The absurdity of border protection

Jul 13, 2020

Closing borders never really works. The Great Wall of China eventually crumbled and in modern times there were always trickles through the Iron Curtain (incorporating the Berlin Wall) until the trickles became an outbreak.

the absurdity of border protection
Image courtesy of Alan Moir

And these were barriers ruthlessly enforced by totalitarian regimes – no exceptions, shoot to kill. The more porous land frontiers of Western Europe have only ever been temporarily effective, if at all.

So closing down Victoria, or any other Australian state, seems an exercise in futility. The distances involved are vast, the entry posts all but non-existent.

Even with the combined might of huge numbers of police, military, aviation and drones, obedience can only be established if the population co-operates. If not, those determined to find a way through will have no real difficulty in doing so.

The problem is partly historic: the lines were drawn by bored Whitehall civil servants half a world away, with no idea of what they were doing nor why. They saw a river: well that’s a good place to divide one colony from another, irrespective of demographic differences, which in those days were virtually non-existent in any case. Well, nominally New South Wales politicians were predominantly free traders, while the Victorians were protectionists, that was a good enough excuse to set up inter-colonial rivalry.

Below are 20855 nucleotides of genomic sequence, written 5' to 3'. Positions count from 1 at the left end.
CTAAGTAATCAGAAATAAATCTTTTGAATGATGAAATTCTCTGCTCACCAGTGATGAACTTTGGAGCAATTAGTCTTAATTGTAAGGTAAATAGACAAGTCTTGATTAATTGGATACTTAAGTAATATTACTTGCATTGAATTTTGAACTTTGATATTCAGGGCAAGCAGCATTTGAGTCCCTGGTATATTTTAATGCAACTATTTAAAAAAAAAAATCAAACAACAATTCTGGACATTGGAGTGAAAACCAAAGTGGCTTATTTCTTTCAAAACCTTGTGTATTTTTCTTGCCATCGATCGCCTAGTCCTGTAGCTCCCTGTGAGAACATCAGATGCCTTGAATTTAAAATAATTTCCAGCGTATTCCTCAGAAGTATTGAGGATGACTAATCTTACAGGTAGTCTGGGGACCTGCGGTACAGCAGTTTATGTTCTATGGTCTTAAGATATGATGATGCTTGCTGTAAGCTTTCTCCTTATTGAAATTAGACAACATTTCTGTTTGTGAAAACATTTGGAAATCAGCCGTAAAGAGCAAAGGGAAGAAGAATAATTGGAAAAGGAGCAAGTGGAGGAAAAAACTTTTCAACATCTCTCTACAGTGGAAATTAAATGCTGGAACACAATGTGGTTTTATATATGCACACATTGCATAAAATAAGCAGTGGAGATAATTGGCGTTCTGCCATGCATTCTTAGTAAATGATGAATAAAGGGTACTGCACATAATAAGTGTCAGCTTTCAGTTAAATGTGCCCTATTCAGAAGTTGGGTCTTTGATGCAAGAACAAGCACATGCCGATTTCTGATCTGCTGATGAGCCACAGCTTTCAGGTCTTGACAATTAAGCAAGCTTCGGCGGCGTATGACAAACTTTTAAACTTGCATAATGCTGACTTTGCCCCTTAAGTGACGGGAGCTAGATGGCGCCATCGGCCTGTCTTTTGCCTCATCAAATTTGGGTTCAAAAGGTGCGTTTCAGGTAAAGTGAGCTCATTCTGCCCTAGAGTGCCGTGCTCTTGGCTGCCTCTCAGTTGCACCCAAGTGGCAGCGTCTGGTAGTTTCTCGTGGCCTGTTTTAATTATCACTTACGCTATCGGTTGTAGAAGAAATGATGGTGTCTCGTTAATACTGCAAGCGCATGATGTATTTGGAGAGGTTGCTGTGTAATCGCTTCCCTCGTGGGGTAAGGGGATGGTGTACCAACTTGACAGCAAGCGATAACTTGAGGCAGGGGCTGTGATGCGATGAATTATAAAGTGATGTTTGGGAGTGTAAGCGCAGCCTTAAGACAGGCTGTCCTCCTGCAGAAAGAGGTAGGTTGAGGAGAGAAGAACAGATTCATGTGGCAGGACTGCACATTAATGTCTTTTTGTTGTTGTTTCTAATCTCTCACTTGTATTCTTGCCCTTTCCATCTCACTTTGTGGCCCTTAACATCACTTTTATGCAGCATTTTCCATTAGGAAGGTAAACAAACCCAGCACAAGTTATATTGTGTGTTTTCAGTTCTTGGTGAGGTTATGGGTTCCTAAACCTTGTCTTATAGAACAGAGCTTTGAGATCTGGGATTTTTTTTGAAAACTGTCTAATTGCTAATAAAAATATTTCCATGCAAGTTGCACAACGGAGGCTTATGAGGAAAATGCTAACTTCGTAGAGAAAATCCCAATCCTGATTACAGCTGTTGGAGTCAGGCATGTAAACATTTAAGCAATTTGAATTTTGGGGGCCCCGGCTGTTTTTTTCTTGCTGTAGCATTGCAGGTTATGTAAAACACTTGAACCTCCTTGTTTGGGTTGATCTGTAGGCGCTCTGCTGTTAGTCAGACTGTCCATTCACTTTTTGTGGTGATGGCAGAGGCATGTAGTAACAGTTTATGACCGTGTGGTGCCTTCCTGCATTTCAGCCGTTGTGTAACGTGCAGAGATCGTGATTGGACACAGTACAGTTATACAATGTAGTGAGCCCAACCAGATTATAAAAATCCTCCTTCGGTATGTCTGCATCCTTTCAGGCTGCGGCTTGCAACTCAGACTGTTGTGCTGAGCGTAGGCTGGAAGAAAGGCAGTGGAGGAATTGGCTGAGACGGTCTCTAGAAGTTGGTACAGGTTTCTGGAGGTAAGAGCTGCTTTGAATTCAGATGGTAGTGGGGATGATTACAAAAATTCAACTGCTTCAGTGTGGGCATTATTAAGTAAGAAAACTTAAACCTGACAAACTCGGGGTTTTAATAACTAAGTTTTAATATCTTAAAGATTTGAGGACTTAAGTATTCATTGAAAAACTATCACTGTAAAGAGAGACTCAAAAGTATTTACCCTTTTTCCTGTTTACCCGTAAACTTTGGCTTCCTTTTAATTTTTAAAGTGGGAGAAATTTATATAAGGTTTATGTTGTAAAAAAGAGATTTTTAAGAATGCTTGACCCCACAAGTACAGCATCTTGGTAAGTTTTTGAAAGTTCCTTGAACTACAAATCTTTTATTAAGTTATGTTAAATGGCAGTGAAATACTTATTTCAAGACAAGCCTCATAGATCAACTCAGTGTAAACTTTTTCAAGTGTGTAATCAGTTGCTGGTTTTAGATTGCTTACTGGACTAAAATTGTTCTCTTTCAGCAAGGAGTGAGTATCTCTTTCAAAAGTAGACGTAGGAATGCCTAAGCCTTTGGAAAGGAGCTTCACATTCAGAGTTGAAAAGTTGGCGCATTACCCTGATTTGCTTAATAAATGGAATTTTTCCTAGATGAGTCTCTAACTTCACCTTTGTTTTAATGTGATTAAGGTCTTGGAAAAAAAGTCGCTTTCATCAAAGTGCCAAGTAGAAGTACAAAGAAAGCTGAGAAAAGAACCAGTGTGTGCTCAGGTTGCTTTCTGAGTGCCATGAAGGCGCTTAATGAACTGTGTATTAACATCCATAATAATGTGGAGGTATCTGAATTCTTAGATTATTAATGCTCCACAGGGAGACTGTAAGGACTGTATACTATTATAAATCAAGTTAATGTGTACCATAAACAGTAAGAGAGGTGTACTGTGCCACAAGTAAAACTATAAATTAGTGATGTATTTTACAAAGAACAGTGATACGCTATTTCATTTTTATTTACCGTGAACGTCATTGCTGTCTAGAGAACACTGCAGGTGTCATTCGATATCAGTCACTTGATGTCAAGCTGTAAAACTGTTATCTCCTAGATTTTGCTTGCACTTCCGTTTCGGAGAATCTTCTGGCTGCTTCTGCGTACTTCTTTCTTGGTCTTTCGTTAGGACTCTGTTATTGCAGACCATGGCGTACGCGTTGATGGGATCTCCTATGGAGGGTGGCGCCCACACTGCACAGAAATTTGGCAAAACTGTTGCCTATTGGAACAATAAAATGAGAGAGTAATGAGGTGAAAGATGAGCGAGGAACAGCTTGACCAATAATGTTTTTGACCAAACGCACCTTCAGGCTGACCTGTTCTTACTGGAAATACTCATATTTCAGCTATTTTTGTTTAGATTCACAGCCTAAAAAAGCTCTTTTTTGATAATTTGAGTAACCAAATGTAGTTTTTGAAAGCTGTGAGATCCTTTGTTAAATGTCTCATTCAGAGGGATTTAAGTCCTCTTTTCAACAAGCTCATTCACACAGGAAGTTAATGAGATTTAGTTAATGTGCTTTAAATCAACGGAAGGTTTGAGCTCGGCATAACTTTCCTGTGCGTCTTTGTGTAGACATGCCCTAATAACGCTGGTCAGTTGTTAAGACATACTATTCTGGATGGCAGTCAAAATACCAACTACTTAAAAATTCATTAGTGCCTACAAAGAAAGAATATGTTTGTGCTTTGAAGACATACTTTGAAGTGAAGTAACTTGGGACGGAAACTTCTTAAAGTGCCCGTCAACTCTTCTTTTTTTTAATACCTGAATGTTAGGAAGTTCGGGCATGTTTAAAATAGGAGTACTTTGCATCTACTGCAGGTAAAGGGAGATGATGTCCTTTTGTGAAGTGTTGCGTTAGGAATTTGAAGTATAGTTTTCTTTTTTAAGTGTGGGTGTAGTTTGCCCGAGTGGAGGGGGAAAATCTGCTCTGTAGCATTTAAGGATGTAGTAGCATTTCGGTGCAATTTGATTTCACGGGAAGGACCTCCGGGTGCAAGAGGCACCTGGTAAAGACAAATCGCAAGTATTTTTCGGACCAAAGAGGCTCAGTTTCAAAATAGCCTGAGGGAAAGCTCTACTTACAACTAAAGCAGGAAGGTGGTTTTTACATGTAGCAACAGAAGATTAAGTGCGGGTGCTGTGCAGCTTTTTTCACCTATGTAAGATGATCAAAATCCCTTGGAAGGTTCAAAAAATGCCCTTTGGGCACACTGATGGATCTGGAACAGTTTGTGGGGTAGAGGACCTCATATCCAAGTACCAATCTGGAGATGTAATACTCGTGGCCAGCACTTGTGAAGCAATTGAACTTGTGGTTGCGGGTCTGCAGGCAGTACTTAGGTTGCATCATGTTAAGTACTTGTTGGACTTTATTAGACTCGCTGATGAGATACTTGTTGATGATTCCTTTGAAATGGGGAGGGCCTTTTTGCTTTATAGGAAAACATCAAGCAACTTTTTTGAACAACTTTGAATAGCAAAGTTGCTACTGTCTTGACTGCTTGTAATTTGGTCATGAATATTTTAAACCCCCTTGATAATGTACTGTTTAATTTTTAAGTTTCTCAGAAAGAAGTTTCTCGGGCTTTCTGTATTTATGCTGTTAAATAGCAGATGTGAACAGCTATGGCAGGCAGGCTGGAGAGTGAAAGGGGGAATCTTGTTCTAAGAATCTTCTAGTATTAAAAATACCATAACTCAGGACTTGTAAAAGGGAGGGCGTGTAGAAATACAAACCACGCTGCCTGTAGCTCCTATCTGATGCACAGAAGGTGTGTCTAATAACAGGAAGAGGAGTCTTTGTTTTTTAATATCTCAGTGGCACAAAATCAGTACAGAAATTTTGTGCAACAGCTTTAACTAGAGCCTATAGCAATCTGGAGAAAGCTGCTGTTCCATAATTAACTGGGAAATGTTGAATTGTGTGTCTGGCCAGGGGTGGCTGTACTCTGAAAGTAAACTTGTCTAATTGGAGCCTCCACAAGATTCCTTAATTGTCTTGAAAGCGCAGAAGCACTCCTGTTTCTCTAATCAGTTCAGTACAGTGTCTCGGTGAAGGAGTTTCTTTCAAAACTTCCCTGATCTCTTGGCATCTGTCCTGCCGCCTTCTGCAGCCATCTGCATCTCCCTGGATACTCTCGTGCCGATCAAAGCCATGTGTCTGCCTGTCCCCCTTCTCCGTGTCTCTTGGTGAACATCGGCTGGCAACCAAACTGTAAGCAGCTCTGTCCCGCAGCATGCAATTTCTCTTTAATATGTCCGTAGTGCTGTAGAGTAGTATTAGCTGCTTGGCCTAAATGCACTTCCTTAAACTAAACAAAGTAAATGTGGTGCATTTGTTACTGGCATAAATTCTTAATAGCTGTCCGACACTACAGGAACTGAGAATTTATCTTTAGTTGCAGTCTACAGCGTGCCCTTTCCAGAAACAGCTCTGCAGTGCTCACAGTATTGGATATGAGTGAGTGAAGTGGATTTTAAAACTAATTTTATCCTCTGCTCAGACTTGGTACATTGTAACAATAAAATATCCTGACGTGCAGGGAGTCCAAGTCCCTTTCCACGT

Even then it caused big problems: the rail gauges were not unified until more than a century later. And in the meantime, settlements grew into towns and towns into cities, stretching defiantly across the borders they were supposed to maintain.

Mildura is on both sides of the Murray; Albury-Wodonga is an equally homogenous conurbation. To pretend that they are somehow diverse populations is an affront to commonsense. And I know, because I live less than an hour’s drive from the Tweed, where Annastacia Palaszczuk has been trying to run an equally pointless exercise.

During the long and now renewed attempt to isolate Queensland, there were delays of more than five hours as motorists waited for their passes to be confirmed. Some ran out of petrol, almost all ran out of patience. And in the end almost everyone who wanted to get through did.

Like Albury-Wodonga, Coolangatta-Tweed Heads is basically the same city – in at least one way, it is even more so. A large scale map reveals that the state border runs straight through the middle of the Gold Coast airport. In fact it runs through the middle of the actual terminal: check-in is in Queensland while baggage collection is in New South Wales. Imagine the chaos if that ukase was taken seriously, especially during summer with the hour’s time difference due to daylight saving.

To save the sanity of both staff and passengers the facility has been designated entirely Queensland controlled. And the same measure needs to be implemented immediately on the Murray. Shift the border out of the suburbs – it doesn’t really matter whether north or south.

Of course it will still leak like a sieve anyway, but it will at least be a logical sort of sieve. And that, in these crazy times, is about the best we can hope for.

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